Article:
The autobiography of a professional athlete – or even a biography written by the greatest wordsmith of his or her generation – will rarely, if ever, pass for literature. I found this out the hard way when I picked up Maradona: The Autobiography of Soccer’s Greastest and Most Controversial Star immediately after reading John Le Carre’s engrossing Little Drummer Girl. I mean, the ending of that one – no spoilers! – left me feeling more emotions than I knew what to do with.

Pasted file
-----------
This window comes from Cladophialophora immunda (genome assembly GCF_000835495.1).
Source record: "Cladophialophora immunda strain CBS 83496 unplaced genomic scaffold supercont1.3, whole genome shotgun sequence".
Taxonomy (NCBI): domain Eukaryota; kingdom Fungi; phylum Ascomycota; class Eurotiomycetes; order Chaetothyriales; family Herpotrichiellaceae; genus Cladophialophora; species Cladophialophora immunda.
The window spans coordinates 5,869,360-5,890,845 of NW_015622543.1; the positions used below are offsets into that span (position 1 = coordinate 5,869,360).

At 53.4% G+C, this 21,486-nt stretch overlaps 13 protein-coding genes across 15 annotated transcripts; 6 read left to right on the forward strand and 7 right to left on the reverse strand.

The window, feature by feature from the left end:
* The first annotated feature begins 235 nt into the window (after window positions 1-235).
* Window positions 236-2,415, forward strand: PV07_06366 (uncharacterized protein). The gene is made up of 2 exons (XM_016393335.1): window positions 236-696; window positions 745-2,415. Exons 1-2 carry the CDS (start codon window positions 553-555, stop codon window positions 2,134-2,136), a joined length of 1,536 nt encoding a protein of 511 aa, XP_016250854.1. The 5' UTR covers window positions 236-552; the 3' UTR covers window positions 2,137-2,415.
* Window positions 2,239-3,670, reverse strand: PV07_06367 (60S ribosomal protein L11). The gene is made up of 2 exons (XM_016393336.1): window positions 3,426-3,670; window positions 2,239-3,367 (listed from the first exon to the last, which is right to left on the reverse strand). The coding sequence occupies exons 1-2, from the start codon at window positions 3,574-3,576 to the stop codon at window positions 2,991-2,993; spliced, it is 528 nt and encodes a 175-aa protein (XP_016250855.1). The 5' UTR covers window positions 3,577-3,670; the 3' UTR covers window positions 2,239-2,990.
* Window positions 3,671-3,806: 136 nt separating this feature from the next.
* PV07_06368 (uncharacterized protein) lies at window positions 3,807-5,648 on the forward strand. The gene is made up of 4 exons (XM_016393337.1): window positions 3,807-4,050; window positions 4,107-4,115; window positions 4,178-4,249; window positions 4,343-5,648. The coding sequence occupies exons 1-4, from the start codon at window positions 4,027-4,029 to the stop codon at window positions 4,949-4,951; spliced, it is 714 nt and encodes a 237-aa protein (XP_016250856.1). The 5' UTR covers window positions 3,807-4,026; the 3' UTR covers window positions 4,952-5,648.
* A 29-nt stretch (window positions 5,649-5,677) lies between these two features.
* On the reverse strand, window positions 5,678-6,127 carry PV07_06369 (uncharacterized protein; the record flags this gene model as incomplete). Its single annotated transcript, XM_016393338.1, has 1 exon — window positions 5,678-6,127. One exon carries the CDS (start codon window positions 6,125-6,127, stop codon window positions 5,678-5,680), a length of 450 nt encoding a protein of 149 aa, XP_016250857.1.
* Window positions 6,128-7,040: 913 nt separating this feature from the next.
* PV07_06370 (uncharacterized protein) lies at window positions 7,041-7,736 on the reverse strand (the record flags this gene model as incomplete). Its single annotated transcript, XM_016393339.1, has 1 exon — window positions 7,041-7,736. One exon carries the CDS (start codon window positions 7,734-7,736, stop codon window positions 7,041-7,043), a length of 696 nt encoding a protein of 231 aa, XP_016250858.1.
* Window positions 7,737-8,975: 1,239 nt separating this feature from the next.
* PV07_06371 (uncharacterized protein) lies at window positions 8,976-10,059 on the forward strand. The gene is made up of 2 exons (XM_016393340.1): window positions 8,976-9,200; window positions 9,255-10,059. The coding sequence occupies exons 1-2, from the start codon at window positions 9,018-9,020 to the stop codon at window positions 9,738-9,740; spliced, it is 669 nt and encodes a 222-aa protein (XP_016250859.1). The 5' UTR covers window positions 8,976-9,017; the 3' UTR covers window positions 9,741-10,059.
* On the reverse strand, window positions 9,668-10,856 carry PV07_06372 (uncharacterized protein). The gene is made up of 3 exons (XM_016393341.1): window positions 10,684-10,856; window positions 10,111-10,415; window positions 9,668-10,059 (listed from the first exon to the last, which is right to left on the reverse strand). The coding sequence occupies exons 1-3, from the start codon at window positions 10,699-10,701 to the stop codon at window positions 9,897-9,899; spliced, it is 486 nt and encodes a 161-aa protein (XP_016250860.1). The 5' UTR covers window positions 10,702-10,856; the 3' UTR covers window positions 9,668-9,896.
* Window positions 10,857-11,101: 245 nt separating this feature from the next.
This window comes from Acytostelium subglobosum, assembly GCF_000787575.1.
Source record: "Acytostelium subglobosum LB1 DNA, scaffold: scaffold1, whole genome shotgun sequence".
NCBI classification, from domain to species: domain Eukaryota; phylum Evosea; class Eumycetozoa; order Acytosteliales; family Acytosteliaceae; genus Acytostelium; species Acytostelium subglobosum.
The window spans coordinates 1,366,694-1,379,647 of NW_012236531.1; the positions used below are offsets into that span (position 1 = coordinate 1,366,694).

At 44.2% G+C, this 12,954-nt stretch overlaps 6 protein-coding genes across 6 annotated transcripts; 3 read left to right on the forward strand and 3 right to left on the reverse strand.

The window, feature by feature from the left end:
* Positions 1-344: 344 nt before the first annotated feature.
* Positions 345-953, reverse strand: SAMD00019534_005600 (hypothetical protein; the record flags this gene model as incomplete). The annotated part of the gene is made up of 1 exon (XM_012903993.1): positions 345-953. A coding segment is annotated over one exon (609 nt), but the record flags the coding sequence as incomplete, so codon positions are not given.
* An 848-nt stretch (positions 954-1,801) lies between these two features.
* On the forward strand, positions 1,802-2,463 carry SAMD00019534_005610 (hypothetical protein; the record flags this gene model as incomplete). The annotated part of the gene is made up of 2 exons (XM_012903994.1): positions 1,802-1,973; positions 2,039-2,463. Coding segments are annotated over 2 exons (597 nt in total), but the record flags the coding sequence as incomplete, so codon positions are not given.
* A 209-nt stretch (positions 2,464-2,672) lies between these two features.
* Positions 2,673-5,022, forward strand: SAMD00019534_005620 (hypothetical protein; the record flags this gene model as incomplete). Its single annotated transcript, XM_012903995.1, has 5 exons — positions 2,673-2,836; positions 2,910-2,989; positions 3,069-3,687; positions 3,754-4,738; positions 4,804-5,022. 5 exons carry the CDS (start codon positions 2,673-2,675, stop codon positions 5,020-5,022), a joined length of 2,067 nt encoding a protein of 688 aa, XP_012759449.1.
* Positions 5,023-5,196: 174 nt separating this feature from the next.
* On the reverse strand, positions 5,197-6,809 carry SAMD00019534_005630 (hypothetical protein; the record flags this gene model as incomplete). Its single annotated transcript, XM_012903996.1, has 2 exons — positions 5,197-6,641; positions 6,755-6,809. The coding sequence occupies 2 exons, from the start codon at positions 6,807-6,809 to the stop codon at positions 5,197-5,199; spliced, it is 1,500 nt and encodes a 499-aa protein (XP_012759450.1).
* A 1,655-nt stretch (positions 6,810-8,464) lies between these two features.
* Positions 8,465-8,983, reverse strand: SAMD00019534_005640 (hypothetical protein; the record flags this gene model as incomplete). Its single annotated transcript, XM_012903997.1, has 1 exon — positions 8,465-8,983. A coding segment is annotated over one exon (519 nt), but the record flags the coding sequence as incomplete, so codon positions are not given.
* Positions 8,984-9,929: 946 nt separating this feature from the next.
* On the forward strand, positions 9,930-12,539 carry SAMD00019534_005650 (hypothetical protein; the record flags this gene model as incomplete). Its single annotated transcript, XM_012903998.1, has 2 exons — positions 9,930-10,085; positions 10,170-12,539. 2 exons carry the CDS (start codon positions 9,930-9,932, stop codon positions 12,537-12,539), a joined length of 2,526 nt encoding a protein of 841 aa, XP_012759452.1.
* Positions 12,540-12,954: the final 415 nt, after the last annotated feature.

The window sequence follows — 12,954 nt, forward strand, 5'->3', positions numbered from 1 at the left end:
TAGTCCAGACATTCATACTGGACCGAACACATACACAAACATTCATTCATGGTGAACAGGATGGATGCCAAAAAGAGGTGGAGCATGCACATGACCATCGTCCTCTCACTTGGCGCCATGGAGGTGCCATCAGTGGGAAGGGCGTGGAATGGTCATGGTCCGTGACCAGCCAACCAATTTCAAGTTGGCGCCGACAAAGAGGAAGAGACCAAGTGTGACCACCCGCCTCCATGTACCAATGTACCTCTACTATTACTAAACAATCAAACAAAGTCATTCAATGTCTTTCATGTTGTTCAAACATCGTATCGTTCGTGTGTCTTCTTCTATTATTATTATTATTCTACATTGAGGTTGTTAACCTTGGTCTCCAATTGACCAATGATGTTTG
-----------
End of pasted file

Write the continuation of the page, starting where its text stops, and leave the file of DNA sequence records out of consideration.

But the autobiography of Diego Maradona succeeds on another level, due mainly to the immense and complicated personality of its subject. In other words, if there’s a soccer fan/biography-philic person in your life, Maradona has plenty to feed their fancy. His career spanned an era in world soccer made by many famous names and events. That Maradona was in the middle of so much of that history allows him to provide his own highly unique perspective on those personalities and events. One of the most enjoyable things in the book for me, personally, comes with hearing his version of events that I’ve seen during World Cups – things like the goals, both famous and infamous, against England in 1986, or reliving the loss to Cameroon that opened Argentina’s 1990 World Cup. Continue reading